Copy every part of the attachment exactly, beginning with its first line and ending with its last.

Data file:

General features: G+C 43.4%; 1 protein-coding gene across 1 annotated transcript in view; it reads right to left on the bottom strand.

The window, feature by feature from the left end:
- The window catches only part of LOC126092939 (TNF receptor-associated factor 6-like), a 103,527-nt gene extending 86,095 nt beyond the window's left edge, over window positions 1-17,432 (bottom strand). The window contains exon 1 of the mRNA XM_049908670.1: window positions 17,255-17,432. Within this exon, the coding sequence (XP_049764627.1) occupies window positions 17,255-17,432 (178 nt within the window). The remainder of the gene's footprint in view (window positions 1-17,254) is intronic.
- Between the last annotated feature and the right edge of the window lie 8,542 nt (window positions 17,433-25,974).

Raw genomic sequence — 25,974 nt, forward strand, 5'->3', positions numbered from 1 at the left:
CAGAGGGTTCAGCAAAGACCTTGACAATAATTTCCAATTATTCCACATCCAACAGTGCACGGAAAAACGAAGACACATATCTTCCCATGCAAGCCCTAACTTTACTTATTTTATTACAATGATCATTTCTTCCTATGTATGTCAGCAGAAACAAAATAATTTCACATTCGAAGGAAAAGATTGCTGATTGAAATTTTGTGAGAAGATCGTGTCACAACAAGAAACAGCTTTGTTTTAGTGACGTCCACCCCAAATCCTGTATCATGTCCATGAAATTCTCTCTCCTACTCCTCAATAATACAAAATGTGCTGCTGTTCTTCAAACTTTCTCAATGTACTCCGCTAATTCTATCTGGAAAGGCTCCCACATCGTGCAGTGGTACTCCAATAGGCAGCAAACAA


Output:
General features: G+C 43.4%; 1 protein-coding gene across 1 annotated transcript in view; it reads right to left on the bottom strand.

The window, feature by feature from the left end:
- The window catches only part of LOC126092939 (TNF receptor-associated factor 6-like), a 103,527-nt gene extending 86,095 nt beyond the window's left edge, over window positions 1-17,432 (bottom strand). The window contains exon 1 of the mRNA XM_049908670.1: window positions 17,255-17,432. Within this exon, the coding sequence (XP_049764627.1) occupies window positions 17,255-17,432 (178 nt within the window). The remainder of the gene's footprint in view (window positions 1-17,254) is intronic.
- Between the last annotated feature and the right edge of the window lie 8,542 nt (window positions 17,433-25,974).

Raw genomic sequence — 25,974 nt, forward strand, 5'->3', positions numbered from 1 at the left:
CAGAGGGTTCAGCAAAGACCTTGACAATAATTTCCAATTATTCCACATCCAACAGTGCACGGAAAAACGAAGACACATATCTTCCCATGCAAGCCCTAACTTTACTTATTTTATTACAATGATCATTTCTTCCTATGTATGTCAGCAGAAACAAAATAATTTCACATTCGAAGGAAAAGATTGCTGATTGAAATTTTGTGAGAAGATCGTGTCACAACAAGAAACAGCTTTGTTTTAGTGACGTCCACCCCAAATCCTGTATCATGTCCATGAAATTCTCTCTCCTACTCCTCAATAATACAAAATGTGCTGCTGTTCTTCAAACTTTCTCAATGTACTCCGCTAATTCTATCTGGAAAGGCTCCCACATCGTGCAGTGGTACTCCAATAGGCAGCAAACAA